Age no barrier for Young
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Evergreen Auckland City striker Grant Young has enjoyed a career renaissance since emigrating from his native South Africa five years ago, racking up impressive goal scoring records in the New Zealand Football Championship (NZFC) where he is the second top scorer behind team-mate and compatriot Keryn Jordan.

The pair have struck a combined tally of 115 goals at just under a goal every game, with Young’s tally of 112 appearances also a league record. With several NZFC titles and last season’s OFC O-League title added to his long list of achievements, the 38-year-old Young is adamant that City are well prepared under the tutelage of coach Paul Posa for their tilt at the FIFA Club World Cup UAE 2009.

“This year we’re better prepared having learnt from the last experience in 2006,” stated Young, referring to the New Zealand club’s disjointed preparation three years ago at their last FIFA Club World Cup appearance. “Back then we had just two or three weeks to rebuild our squad and our morale after the departure of the coach. Now we’ve got continuity which is important ahead of such a big challenge. Paul has been with us for about a year and because of that our training is of a much higher intensity and we should be positive of achieving a high standard in the UAE.

I love the big stage and want to prove I can still play at that level. There is a real buzz with football on a high in New Zealand.
Auckland City's Grant Young

As one of the squad’s elder statesmen, Young’s experience of professional football will be valuable for the amateur club as they seek to overcome professional opponents. Suggestions that Auckland City’s squad is too old for the task at hand is strongly refuted by the straight-talking striker who believes the Oceania champions have a good balance. “Players like Ki-Hyung Lee and Ivan Vicelich bring a lot of experience and leadership – technically we’re a lot better than we’ve ever been and we’re fitter as well.”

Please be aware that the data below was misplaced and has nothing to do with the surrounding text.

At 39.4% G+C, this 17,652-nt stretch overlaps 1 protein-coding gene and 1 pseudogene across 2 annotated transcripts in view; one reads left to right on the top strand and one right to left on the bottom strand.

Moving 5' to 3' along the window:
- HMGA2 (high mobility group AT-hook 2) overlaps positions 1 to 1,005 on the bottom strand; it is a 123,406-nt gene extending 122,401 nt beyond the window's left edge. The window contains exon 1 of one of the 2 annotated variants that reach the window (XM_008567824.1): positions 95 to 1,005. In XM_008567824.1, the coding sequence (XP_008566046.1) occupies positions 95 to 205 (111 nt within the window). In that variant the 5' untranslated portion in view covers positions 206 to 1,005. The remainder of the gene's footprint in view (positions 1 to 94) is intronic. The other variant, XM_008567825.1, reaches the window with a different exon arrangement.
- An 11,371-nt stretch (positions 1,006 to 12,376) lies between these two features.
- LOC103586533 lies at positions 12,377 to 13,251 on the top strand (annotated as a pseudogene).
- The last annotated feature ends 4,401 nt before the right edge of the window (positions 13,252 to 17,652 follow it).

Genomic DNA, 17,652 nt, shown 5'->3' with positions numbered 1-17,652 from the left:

“Our coaching team is very professional in how they approach preparation - we’ve got a solid structure, set game plans and our tempo is much higher. The squad has got older players in it but when you look at how younger players like Alex Feneridis and Adam McGeorge have broken through and earned regular starts with the first team then you see the balance in the squad,” Young says.

Quite confidence
The specificities of first-up UAE opponents Al Ahli are somewhat of an unknown to Young and his team-mates but the South African insists that Auckland City have built strong relationships in the Middle East and can also draw on the experience of last year’s friendly match with Kuwait in Auckland. “I think if you gauge the style of Kuwait and how they played then I think it’s going to be a lot more technical, they may have one or two physical players, but if they play like their national team then we will expect them to be technically very gifted,” he states. “That will mean we will have to have more of a thinking game.”

Young believes that Auckland City has a role to play in an upturn in football fortunes for the game at all levels – with New Zealand qualifying for South Africa 2010 and the ‘Young All Whites’ reaching the knockout stage at the 2009 FIFA U-17 World Cup in Nigeria last month, there is a prevailing mood of optimism that Auckland City can add to the Kiwi feel good factor in Abu Dhabi. The club was featured when New Zealand created history in overcoming Bahrain to qualify for the 2010 FIFA World Cup, with captain Vicelich a key part of the All Whites defence as Bahrain were kept at bay, while goalkeeper Jacob Spoonley remained on the bench.

Young, meanwhile, sees the FIFA Club World Cup campaign as his opportunity to express himself: “My main target is to just see if I can win a starting slot in the team. I love the big stage and want to prove I can still play at that level. There is a real buzz with football on a high in New Zealand and a few of our players involved with the national team, so its natural for us to want them to do well and then do well ourselves.”